Recently we’ve been hearing about celebrities trademarking their catch phrases. Marshawn Lynch, for example, trademarked his phrase “I’m just here so I won’t get fined,” see article here. Similarly, Taylor Swift trademarked “This Sick Beat.” Even Katie Perry’s legal team went after distributors of Left Sharky toy, arguing copyright infringement.
Put simply, trademarks protect brand names, logos, and phrases in the particular industry that the trademark owner offers products or services. For example, “Nike” is a brand name and a trademark. The company also owns the trademarked “swoosh” logo and the phrase “Just Do It.” These three marks represent 3 different types of marks available for registration with the United States Patent & Trademark Office (USPTO).
Owning and using your trademark in commerce gives you the right to prevent others from using it in a way that could cause confusion among consumers.
Marks are also industry specific. This means that the same mark can exist simultaneously as long as it is used in different industries. For example, Delta airlines has “Delta” trademarked in the airline industry, while the same name is also a trademark owned by Delta Plumbing company.
If you are using a catch phrase, tag line, or sales line with your goods or services, then yes, it is almost always worth it to trademark that phrase if it is available. Marshawn Lynch has been able to sell a great deal of goods off of his trademark phrase “I’m just here so I won’t get fined.” Without a registered trademark, Lynch would have a difficult time trying to prove that he is the owner of that mark, and others are infringing. Registration with the USPTO allows him to sue infringing companies for profits that they make off of the trademark, as well as statutory damages, depending on the circumstances.
Seeing as how a registration award puts your business’s mark on equal footing with Fortune 500 companies, getting your trademark registered is surprisingly cost-effective, but it should be done by a licensed attorney. LegalZoom, TradeMarkia, and other online legal services companies like them, generally do not have a licensed attorney checking whether your trademark is available, whether it infringes or may infringe on someone else’s trademark and what the odds are that the USPTO will grant the mark after you have paid their application fees (usually around $250). Contrary to popular belief, trademarks do not need to come up on a Google search to be valid and enforceable. Nor does the mark you’re applying for have to be the exact same as an existing mark in order to infringe. For example, if I had LegalZoom run a direct hit search for the phrase “Just Make It Happen”, the search would probably not come up with any results. But if I tried to use it to sell athletic clothing, Nike would argue that it infringes their “Just Do It” trademark. A trademark search really should be done by someone who knows what to look for. Marks that are substantially similar and likely to cause confusion are not awarded, even though a direct hit “search” would claim that the mark was open.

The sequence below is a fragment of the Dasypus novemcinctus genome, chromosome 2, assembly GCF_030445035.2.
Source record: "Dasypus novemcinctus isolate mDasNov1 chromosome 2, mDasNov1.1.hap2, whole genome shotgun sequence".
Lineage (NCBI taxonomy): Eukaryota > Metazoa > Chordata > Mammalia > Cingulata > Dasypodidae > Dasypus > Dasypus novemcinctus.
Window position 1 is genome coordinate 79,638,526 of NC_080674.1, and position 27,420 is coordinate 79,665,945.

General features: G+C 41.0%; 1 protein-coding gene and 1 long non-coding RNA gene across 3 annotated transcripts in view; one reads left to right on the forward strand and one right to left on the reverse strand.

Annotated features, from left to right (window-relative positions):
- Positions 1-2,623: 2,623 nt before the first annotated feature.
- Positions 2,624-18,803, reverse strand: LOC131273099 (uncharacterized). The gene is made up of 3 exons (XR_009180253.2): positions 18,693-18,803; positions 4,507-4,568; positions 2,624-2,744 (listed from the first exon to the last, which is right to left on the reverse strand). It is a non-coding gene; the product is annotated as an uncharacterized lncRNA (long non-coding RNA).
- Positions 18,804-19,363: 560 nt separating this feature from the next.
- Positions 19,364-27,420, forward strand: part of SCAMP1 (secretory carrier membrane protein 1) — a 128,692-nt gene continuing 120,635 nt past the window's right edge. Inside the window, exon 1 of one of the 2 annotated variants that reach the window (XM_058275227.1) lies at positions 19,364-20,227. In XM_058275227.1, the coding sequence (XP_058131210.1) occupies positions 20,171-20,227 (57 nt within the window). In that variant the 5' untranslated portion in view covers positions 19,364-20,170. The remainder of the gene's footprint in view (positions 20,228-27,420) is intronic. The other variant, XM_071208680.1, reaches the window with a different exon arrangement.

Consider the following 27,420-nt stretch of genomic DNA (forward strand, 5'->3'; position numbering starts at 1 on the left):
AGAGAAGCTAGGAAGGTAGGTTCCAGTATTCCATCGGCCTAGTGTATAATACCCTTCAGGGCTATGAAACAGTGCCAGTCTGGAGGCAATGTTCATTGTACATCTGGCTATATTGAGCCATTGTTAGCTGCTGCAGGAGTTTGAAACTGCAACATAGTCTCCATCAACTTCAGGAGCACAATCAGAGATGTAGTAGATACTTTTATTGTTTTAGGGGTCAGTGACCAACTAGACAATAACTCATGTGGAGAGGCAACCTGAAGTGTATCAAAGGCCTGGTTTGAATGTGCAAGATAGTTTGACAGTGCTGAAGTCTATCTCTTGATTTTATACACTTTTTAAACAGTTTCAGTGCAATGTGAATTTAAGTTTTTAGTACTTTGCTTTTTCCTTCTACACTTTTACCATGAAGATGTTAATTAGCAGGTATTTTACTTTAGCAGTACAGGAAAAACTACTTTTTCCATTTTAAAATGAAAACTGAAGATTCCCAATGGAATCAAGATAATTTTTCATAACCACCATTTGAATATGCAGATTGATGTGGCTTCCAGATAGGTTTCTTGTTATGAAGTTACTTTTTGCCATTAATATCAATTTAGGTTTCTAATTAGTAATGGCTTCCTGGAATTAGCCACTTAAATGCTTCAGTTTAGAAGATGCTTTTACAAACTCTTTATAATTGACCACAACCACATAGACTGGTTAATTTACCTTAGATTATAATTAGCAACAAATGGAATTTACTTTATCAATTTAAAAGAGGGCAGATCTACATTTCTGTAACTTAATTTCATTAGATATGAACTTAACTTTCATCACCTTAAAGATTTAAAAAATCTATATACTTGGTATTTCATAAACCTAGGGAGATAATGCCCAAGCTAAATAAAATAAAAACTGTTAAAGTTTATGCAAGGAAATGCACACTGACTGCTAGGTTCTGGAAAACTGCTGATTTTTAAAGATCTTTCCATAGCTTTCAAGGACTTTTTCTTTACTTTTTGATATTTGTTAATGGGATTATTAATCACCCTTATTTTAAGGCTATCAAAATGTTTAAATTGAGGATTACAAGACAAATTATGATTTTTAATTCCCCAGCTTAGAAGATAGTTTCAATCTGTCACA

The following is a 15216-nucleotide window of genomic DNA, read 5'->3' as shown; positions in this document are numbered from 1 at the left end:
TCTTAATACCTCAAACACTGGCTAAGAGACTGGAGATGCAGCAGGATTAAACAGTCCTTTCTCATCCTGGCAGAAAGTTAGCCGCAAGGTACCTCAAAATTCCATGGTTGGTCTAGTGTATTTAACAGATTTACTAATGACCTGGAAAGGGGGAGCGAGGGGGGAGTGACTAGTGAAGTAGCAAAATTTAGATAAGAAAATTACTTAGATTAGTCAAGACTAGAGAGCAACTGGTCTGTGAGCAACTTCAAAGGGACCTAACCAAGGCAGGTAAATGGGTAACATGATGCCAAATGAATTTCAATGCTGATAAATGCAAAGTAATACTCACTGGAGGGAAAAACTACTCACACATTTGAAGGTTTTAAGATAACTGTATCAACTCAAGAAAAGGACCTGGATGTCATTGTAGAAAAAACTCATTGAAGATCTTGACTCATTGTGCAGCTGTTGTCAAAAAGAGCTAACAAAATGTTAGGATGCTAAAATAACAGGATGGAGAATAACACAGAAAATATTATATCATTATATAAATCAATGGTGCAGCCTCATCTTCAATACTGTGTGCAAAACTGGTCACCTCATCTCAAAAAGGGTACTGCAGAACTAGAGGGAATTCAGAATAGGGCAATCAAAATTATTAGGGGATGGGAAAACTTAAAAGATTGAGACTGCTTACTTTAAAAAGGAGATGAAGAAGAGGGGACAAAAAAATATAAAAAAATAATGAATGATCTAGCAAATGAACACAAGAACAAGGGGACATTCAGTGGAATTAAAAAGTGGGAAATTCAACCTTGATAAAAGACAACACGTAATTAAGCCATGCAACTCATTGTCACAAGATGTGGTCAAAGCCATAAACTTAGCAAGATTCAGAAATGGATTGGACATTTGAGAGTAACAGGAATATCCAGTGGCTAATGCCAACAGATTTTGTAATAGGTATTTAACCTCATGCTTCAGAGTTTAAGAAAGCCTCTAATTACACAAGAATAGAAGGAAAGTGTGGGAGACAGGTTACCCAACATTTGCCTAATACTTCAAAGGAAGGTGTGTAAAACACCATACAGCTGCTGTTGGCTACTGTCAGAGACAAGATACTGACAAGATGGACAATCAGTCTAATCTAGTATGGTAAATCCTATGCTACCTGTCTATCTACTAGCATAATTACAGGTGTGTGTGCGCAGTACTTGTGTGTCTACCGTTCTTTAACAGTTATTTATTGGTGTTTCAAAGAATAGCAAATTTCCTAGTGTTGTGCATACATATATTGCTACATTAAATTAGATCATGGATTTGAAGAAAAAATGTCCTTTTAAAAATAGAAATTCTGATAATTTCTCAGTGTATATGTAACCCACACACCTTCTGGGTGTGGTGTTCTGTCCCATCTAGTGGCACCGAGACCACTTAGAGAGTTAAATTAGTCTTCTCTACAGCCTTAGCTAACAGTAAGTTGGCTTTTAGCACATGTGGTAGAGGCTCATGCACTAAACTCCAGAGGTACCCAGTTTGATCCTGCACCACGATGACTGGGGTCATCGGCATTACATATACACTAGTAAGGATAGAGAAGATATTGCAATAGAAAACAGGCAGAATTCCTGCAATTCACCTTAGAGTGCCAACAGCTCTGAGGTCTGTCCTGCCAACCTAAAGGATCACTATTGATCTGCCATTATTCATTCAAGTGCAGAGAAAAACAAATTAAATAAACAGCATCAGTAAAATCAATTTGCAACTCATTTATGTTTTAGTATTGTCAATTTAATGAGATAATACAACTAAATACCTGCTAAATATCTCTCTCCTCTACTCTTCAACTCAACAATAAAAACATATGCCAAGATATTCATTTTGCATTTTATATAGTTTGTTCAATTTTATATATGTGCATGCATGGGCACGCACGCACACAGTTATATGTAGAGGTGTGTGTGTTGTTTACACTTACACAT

Another benefit of obtaining a trademark is others might like to use your mark for their own products or services. The owner of the trademark is in a great position, here, because they can demand that the new user pay a licensing fee, pay a percentage of their profits, or purchase the mark outright. This is yet another way that trademarks can be very valuable intellectual property.